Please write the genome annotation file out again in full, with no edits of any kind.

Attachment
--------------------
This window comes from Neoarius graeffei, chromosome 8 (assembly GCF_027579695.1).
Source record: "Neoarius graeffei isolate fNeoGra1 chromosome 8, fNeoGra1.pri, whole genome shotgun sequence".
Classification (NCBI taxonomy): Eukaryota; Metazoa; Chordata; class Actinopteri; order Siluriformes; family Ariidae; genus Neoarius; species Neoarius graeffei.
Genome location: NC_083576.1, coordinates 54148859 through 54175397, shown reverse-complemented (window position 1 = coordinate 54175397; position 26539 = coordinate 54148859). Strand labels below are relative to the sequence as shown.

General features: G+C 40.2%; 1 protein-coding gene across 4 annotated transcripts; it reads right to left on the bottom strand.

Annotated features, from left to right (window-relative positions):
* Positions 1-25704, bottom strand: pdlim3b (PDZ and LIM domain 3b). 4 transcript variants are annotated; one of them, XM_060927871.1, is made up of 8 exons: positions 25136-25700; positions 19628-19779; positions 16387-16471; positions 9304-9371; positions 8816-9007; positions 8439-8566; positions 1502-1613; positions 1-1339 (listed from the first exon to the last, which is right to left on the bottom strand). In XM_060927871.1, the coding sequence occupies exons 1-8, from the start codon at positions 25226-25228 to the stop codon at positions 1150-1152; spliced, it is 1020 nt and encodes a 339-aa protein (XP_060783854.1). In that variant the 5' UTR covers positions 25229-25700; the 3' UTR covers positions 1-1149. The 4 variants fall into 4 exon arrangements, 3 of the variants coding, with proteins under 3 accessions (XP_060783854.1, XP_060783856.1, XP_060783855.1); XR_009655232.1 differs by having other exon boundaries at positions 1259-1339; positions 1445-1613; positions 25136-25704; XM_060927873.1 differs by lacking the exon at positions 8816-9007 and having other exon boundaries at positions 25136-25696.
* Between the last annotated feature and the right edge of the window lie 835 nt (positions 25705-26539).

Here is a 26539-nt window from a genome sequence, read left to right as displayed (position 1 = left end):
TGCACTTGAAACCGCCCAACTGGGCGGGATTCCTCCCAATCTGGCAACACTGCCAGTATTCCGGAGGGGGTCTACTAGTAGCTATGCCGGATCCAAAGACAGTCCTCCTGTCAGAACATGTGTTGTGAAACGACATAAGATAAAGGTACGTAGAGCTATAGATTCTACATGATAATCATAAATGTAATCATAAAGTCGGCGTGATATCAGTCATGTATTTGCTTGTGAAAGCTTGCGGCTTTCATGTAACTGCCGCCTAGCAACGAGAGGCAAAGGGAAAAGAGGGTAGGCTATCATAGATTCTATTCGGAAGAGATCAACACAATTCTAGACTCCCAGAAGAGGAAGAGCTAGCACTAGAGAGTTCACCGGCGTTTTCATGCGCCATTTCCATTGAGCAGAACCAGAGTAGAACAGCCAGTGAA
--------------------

This window comes from Neoarius graeffei, chromosome 8 (assembly GCF_027579695.1).
Source record: "Neoarius graeffei isolate fNeoGra1 chromosome 8, fNeoGra1.pri, whole genome shotgun sequence".
Classification (NCBI taxonomy): Eukaryota; Metazoa; Chordata; class Actinopteri; order Siluriformes; family Ariidae; genus Neoarius; species Neoarius graeffei.
Genome location: NC_083576.1, coordinates 54148859 through 54175397, shown reverse-complemented (window position 1 = coordinate 54175397; position 26539 = coordinate 54148859). Strand labels below are relative to the sequence as shown.

General features: G+C 40.2%; 1 protein-coding gene across 4 annotated transcripts; it reads right to left on the bottom strand.

Annotated features, from left to right (window-relative positions):
* Positions 1-25704, bottom strand: pdlim3b (PDZ and LIM domain 3b). 4 transcript variants are annotated; one of them, XM_060927871.1, is made up of 8 exons: positions 25136-25700; positions 19628-19779; positions 16387-16471; positions 9304-9371; positions 8816-9007; positions 8439-8566; positions 1502-1613; positions 1-1339 (listed from the first exon to the last, which is right to left on the bottom strand). In XM_060927871.1, the coding sequence occupies exons 1-8, from the start codon at positions 25226-25228 to the stop codon at positions 1150-1152; spliced, it is 1020 nt and encodes a 339-aa protein (XP_060783854.1). In that variant the 5' UTR covers positions 25229-25700; the 3' UTR covers positions 1-1149. The 4 variants fall into 4 exon arrangements, 3 of the variants coding, with proteins under 3 accessions (XP_060783854.1, XP_060783856.1, XP_060783855.1); XR_009655232.1 differs by having other exon boundaries at positions 1259-1339; positions 1445-1613; positions 25136-25704; XM_060927873.1 differs by lacking the exon at positions 8816-9007 and having other exon boundaries at positions 25136-25696.
* Between the last annotated feature and the right edge of the window lie 835 nt (positions 25705-26539).

Here is a 26539-nt window from a genome sequence, read left to right as displayed (position 1 = left end):
TGCACTTGAAACCGCCCAACTGGGCGGGATTCCTCCCAATCTGGCAACACTGCCAGTATTCCGGAGGGGGTCTACTAGTAGCTATGCCGGATCCAAAGACAGTCCTCCTGTCAGAACATGTGTTGTGAAACGACATAAGATAAAGGTACGTAGAGCTATAGATTCTACATGATAATCATAAATGTAATCATAAAGTCGGCGTGATATCAGTCATGTATTTGCTTGTGAAAGCTTGCGGCTTTCATGTAACTGCCGCCTAGCAACGAGAGGCAAAGGGAAAAGAGGGTAGGCTATCATAGATTCTATTCGGAAGAGATCAACACAATTCTAGACTCCCAGAAGAGGAAGAGCTAGCACTAGAGAGTTCACCGGCGTTTTCATGCGCCATTTCCATTGAGCAGAACCAGAGTAGAACAGCCAGTGAA